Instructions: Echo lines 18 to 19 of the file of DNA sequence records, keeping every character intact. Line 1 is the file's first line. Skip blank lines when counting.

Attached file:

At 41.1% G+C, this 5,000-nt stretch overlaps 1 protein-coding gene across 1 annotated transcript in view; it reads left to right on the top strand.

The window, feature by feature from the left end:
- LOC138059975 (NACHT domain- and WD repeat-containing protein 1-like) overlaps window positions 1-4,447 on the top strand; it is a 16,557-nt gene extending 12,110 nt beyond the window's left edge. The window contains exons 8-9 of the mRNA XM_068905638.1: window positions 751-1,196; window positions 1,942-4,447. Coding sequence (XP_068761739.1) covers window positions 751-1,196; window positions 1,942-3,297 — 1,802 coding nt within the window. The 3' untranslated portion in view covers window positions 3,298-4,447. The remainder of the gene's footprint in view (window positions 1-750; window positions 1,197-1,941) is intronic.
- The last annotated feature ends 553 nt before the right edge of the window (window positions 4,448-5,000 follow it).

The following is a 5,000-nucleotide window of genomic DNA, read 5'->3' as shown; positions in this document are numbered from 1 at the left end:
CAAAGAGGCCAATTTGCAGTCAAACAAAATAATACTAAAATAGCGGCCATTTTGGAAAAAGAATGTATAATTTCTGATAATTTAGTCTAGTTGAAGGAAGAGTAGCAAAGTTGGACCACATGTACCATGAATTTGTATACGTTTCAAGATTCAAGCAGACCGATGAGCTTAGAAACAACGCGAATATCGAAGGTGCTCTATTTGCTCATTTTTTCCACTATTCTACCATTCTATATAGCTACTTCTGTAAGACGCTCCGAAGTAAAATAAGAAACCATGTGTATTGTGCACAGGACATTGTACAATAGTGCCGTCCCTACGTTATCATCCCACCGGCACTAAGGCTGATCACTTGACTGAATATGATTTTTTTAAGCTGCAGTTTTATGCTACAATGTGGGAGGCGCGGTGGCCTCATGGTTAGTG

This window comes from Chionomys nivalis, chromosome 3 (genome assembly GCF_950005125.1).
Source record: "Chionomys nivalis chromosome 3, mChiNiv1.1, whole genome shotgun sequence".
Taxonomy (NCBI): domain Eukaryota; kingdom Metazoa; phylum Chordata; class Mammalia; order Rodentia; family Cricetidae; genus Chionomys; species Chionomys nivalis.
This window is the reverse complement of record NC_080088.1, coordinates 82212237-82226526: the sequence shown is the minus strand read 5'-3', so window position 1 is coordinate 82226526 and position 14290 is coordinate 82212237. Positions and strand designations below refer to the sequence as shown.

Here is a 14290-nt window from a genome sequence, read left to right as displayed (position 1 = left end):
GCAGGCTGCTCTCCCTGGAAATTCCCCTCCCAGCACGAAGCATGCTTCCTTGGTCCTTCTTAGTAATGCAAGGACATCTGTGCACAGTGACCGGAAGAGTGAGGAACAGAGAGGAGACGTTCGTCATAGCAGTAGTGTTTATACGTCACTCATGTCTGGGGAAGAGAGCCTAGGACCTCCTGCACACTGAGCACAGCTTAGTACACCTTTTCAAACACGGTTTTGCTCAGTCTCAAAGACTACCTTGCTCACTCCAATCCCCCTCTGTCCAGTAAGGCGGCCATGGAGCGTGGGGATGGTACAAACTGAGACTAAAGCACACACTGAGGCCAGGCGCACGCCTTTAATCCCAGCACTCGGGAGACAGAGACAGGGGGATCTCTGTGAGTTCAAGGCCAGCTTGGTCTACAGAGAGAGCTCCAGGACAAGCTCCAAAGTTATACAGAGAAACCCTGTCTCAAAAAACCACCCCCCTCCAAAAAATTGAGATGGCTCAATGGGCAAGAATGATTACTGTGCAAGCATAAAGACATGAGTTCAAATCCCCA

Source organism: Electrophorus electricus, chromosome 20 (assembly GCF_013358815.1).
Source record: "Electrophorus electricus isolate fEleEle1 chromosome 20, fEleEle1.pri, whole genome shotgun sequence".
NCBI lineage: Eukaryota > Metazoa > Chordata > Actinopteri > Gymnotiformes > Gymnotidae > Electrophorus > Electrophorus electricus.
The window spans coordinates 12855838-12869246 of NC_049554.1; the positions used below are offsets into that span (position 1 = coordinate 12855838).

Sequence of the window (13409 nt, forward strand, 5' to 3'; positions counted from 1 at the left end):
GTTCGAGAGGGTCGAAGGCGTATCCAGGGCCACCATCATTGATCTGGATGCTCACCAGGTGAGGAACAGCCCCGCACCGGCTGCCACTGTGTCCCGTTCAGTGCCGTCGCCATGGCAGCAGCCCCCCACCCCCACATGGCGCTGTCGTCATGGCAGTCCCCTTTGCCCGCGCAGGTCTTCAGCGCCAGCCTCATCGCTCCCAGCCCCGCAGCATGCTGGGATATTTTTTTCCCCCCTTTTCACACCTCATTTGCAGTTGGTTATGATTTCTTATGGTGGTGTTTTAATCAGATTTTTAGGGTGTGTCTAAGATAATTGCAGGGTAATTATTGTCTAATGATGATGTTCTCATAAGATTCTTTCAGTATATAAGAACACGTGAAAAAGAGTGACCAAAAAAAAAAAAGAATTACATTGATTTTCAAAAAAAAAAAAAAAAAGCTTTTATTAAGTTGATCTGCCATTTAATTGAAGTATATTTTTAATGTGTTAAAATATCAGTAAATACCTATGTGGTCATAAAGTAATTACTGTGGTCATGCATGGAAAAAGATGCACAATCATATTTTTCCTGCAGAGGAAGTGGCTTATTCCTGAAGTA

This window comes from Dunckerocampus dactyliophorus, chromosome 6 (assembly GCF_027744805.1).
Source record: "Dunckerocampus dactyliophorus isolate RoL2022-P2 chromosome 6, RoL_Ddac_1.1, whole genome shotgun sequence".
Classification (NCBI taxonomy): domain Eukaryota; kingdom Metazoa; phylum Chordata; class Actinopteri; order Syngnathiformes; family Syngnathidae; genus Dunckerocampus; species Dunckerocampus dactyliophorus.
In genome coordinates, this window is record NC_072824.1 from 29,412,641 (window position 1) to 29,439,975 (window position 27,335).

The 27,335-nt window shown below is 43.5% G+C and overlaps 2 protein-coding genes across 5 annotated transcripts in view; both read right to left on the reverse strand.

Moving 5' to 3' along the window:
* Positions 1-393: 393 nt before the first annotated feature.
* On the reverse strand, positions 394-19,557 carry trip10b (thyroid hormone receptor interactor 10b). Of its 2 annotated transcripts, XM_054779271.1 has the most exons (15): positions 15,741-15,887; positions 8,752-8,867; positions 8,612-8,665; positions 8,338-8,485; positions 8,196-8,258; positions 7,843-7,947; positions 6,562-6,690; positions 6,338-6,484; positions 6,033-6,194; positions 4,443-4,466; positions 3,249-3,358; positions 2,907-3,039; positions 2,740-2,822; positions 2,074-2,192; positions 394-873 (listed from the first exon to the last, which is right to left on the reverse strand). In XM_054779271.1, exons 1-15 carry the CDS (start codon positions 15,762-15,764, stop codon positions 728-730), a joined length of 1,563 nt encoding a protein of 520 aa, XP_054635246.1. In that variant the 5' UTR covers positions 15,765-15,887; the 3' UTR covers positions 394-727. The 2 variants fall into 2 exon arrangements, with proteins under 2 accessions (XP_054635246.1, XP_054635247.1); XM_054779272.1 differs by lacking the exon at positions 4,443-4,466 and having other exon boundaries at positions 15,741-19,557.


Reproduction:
GTTCGAGAGGGTCGAAGGCGTATCCAGGGCCACCATCATTGATCTGGATGCTCACCAGGTGAGGAACAGCCCCGCACCGGCTGCCACTGTGTCCCGTTCAGTGCCGTCGCCATGGCAGCAGCCCCCCACCCCCACATGGCGCTGTCGTCATGGCAGTCCCCTTTGCCCGCGCAGGTCTTCAGCGCCAGCCTCATCGCTCCCAGCCCCGCAGCATGCTGGGATATTTTTTTCCCCCCTTTTCACACCTCATTTGCAGTTGGTTATGATTTCTTATGGTGGTGTTTTAATCAGATTTTTAGGGTGTGTCTAAGATAATTGCAGGGTAATTATTGTCTAATGATGATGTTCTCATAAGATTCTTTCAGTATATAAGAACACGTGAAAAAGAGTGACCAAAAAAAAAAAAGAATTACATTGATTTTCAAAAAAAAAAAAAAAAAGCTTTTATTAAGTTGATCTGCCATTTAATTGAAGTATATTTTTAATGTGTTAAAATATCAGTAAATACCTATGTGGTCATAAAGTAATTACTGTGGTCATGCATGGAAAAAGATGCACAATCATATTTTTCCTGCAGAGGAAGTGGCTTATTCCTGAAGTA

This window comes from Dunckerocampus dactyliophorus, chromosome 6 (assembly GCF_027744805.1).